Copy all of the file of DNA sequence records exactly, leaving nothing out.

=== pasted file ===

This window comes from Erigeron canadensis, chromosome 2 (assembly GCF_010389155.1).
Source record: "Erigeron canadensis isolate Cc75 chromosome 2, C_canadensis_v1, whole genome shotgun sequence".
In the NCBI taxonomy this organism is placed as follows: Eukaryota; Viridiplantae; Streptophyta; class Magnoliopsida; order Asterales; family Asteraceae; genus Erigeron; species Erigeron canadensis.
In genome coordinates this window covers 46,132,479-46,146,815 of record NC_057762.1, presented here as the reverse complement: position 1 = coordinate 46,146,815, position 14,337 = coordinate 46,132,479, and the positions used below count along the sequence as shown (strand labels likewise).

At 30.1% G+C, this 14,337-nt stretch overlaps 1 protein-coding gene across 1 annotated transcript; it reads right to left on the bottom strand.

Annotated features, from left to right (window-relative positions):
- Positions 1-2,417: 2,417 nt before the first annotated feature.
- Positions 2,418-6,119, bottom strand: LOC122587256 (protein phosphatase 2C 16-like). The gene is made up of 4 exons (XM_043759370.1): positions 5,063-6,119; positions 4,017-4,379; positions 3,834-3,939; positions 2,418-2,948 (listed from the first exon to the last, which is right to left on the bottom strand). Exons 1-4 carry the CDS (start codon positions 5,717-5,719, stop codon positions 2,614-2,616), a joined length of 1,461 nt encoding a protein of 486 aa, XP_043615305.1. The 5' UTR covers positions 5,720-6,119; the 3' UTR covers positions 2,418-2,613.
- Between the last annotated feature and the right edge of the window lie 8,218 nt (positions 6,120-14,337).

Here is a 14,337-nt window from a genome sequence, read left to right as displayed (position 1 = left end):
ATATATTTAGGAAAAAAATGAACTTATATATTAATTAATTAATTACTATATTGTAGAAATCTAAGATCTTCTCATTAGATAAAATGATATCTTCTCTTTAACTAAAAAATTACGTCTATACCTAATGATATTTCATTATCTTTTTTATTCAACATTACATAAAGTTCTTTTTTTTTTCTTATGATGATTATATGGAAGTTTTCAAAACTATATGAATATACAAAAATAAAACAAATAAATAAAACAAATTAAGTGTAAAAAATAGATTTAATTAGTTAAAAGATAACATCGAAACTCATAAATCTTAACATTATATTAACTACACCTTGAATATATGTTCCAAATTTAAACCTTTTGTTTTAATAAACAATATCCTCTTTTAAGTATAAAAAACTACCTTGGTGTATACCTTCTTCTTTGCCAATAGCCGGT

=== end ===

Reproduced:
This window comes from Erigeron canadensis, chromosome 2 (assembly GCF_010389155.1).
Source record: "Erigeron canadensis isolate Cc75 chromosome 2, C_canadensis_v1, whole genome shotgun sequence".
In the NCBI taxonomy this organism is placed as follows: Eukaryota; Viridiplantae; Streptophyta; class Magnoliopsida; order Asterales; family Asteraceae; genus Erigeron; species Erigeron canadensis.
In genome coordinates this window covers 46,132,479-46,146,815 of record NC_057762.1, presented here as the reverse complement: position 1 = coordinate 46,146,815, position 14,337 = coordinate 46,132,479, and the positions used below count along the sequence as shown (strand labels likewise).

At 30.1% G+C, this 14,337-nt stretch overlaps 1 protein-coding gene across 1 annotated transcript; it reads right to left on the bottom strand.

Annotated features, from left to right (window-relative positions):
- Positions 1-2,417: 2,417 nt before the first annotated feature.
- Positions 2,418-6,119, bottom strand: LOC122587256 (protein phosphatase 2C 16-like). The gene is made up of 4 exons (XM_043759370.1): positions 5,063-6,119; positions 4,017-4,379; positions 3,834-3,939; positions 2,418-2,948 (listed from the first exon to the last, which is right to left on the bottom strand). Exons 1-4 carry the CDS (start codon positions 5,717-5,719, stop codon positions 2,614-2,616), a joined length of 1,461 nt encoding a protein of 486 aa, XP_043615305.1. The 5' UTR covers positions 5,720-6,119; the 3' UTR covers positions 2,418-2,613.
- Between the last annotated feature and the right edge of the window lie 8,218 nt (positions 6,120-14,337).

Here is a 14,337-nt window from a genome sequence, read left to right as displayed (position 1 = left end):
ATATATTTAGGAAAAAAATGAACTTATATATTAATTAATTAATTACTATATTGTAGAAATCTAAGATCTTCTCATTAGATAAAATGATATCTTCTCTTTAACTAAAAAATTACGTCTATACCTAATGATATTTCATTATCTTTTTTATTCAACATTACATAAAGTTCTTTTTTTTTTCTTATGATGATTATATGGAAGTTTTCAAAACTATATGAATATACAAAAATAAAACAAATAAATAAAACAAATTAAGTGTAAAAAATAGATTTAATTAGTTAAAAGATAACATCGAAACTCATAAATCTTAACATTATATTAACTACACCTTGAATATATGTTCCAAATTTAAACCTTTTGTTTTAATAAACAATATCCTCTTTTAAGTATAAAAAACTACCTTGGTGTATACCTTCTTCTTTGCCAATAGCCGGT